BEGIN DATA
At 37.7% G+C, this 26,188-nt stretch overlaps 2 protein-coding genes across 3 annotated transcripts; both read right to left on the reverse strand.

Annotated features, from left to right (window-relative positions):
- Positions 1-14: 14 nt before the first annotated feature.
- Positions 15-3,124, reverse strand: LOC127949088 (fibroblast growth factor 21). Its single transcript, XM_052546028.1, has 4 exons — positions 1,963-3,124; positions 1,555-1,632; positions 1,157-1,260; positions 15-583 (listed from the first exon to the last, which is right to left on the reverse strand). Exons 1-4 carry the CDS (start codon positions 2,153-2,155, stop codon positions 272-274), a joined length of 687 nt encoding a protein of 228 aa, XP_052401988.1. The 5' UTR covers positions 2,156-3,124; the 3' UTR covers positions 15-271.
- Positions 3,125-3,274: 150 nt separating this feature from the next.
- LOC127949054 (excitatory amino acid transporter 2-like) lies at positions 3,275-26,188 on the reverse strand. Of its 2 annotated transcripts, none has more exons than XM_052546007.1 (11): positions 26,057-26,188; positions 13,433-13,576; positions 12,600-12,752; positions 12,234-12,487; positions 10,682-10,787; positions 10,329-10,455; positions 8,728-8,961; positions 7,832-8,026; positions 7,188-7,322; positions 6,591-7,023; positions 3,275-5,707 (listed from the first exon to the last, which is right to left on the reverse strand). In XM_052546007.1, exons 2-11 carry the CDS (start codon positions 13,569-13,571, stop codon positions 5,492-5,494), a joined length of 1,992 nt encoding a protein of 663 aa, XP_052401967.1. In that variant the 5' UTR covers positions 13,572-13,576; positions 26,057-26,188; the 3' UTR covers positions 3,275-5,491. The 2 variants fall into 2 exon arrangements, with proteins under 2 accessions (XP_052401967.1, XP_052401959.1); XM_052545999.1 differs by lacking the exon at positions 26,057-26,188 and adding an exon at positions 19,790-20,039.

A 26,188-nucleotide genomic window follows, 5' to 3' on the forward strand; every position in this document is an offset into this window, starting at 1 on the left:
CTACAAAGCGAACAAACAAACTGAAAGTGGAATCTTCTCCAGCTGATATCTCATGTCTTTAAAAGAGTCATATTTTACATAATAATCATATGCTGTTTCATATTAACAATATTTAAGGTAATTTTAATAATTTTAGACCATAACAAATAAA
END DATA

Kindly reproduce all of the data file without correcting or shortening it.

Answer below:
At 37.7% G+C, this 26,188-nt stretch overlaps 2 protein-coding genes across 3 annotated transcripts; both read right to left on the reverse strand.

Annotated features, from left to right (window-relative positions):
- Positions 1-14: 14 nt before the first annotated feature.
- Positions 15-3,124, reverse strand: LOC127949088 (fibroblast growth factor 21). Its single transcript, XM_052546028.1, has 4 exons — positions 1,963-3,124; positions 1,555-1,632; positions 1,157-1,260; positions 15-583 (listed from the first exon to the last, which is right to left on the reverse strand). Exons 1-4 carry the CDS (start codon positions 2,153-2,155, stop codon positions 272-274), a joined length of 687 nt encoding a protein of 228 aa, XP_052401988.1. The 5' UTR covers positions 2,156-3,124; the 3' UTR covers positions 15-271.
- Positions 3,125-3,274: 150 nt separating this feature from the next.
- LOC127949054 (excitatory amino acid transporter 2-like) lies at positions 3,275-26,188 on the reverse strand. Of its 2 annotated transcripts, none has more exons than XM_052546007.1 (11): positions 26,057-26,188; positions 13,433-13,576; positions 12,600-12,752; positions 12,234-12,487; positions 10,682-10,787; positions 10,329-10,455; positions 8,728-8,961; positions 7,832-8,026; positions 7,188-7,322; positions 6,591-7,023; positions 3,275-5,707 (listed from the first exon to the last, which is right to left on the reverse strand). In XM_052546007.1, exons 2-11 carry the CDS (start codon positions 13,569-13,571, stop codon positions 5,492-5,494), a joined length of 1,992 nt encoding a protein of 663 aa, XP_052401967.1. In that variant the 5' UTR covers positions 13,572-13,576; positions 26,057-26,188; the 3' UTR covers positions 3,275-5,491. The 2 variants fall into 2 exon arrangements, with proteins under 2 accessions (XP_052401967.1, XP_052401959.1); XM_052545999.1 differs by lacking the exon at positions 26,057-26,188 and adding an exon at positions 19,790-20,039.

A 26,188-nucleotide genomic window follows, 5' to 3' on the forward strand; every position in this document is an offset into this window, starting at 1 on the left:
CTACAAAGCGAACAAACAAACTGAAAGTGGAATCTTCTCCAGCTGATATCTCATGTCTTTAAAAGAGTCATATTTTACATAATAATCATATGCTGTTTCATATTAACAATATTTAAGGTAATTTTAATAATTTTAGACCATAACAAATAAA